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TMRW Conference 2015

Published 21 May 2015 by Saadia Choudry, CANDDi
Read this in about 5 minutes

Today was the first ever TMRW conference, and it was AWESOME. It was a one day event at Manchester Central, and is apparently a place where ‘those defining the future meet those ready to embrace it’ - it left me feeling inspired, a little bit freaked out, in awe, and generally very enthusiastic about both tech and about Manchester!

Tomorrow Conference

Councillor Sir Richard Leese kicked off the conference and talked about how Manchester is fantastic at producing and embracing new tech, and how we’re creating a new generation of innovators by adopting initiatives such as teaching code in schools. We’re a ‘smart city’ with ‘smart citizens’ and hopefully with developments such as Tech North arriving soon - we’ve got a lot to look forward to!

Tim Lovejoy, from TV’s Sunday Brunch, then took to the stage and shared what drew him to the TMRW conference. Apparently they regularly get ‘randomers’ as guests on Sunday Brunch, and Tom Cheesewright (Applied Futurist) was one such randomer…in Tim’s words, it was a “special glint in his eye” that he just couldn’t (and can’t) get enough of!

The incredibly charismatic Samy Kamkar was the first Keynote Speaker, he talked about how receiving a computer as a present from his mum and an obsession with The X Files, led to a his first experience of systems being vulnerable to attack and manipulation. He shared how this “intoxicating ability to hack” resulted in him hacking MySpace, becoming everybody’s hero (such a funny story) and ultimately led him to getting a search warrant and a whole load of trouble! He now uses his passion for hacking to help educate people and businesses on what risks, and potential breaches in security, they may be exposing themselves to. To summarise, technology is awesome but companies should be transparent about what they’re doing with the information they are harvesting.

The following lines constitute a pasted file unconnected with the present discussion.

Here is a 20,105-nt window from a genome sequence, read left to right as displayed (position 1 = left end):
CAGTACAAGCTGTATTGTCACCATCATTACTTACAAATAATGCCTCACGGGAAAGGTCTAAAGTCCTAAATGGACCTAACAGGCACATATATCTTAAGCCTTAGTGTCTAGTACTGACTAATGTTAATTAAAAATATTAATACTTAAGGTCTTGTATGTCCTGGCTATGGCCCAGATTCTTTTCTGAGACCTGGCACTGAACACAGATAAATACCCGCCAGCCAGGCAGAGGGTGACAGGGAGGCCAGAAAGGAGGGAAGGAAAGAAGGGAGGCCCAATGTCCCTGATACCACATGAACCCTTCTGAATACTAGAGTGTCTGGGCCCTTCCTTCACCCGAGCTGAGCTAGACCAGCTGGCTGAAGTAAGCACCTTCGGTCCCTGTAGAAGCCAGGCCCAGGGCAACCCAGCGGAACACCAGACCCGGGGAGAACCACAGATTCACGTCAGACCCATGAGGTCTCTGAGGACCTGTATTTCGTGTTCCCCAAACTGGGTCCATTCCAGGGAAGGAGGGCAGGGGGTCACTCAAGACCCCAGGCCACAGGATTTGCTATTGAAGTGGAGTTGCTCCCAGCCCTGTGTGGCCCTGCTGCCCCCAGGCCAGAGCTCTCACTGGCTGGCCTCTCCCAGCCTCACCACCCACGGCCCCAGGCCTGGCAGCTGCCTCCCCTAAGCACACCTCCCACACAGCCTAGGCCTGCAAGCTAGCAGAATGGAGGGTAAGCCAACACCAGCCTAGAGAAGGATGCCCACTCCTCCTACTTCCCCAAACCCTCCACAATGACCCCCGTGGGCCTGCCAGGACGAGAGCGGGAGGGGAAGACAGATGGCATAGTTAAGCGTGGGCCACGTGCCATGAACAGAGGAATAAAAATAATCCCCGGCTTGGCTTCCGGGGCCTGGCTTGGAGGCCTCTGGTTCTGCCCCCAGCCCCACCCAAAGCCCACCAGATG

Image of Tim ‘Very Personal Shopping - When Shops Know us Better Than Ourselves’ was being discussed next, and the common consensus from the panel (which included CANDDi’s Tim Langley!) was that retailers are getting better at influencing customers, but in return customers are definitely becoming more savvy. Some retailers are accidentally doing an amazing job, and some are trying their best and going horribly wrong. There was some interesting discussion on the concept of the customer giving a retailer ‘permission for intimacy’, there is a trade off between giving a retailer your information for good service - but there needs to be trust involved…and it’s questionable how much trust an algorithm may be able to build!

‘Mo’ Money, Mo’ Problems: Digital Currencies and Future Payments’ covered some very interesting topics surrounding innovative ways people are deciding to pay for things and what the future may hold. Banks are trusted but have to rely on startups coming up with ideas for them, Bitcoins are volatile, and local currencies such as the ‘Brixton Pound’ seem to be a hit. It will be interesting to see how this pans out, and which ideas are embraced by the general public, and which will remain quite niche.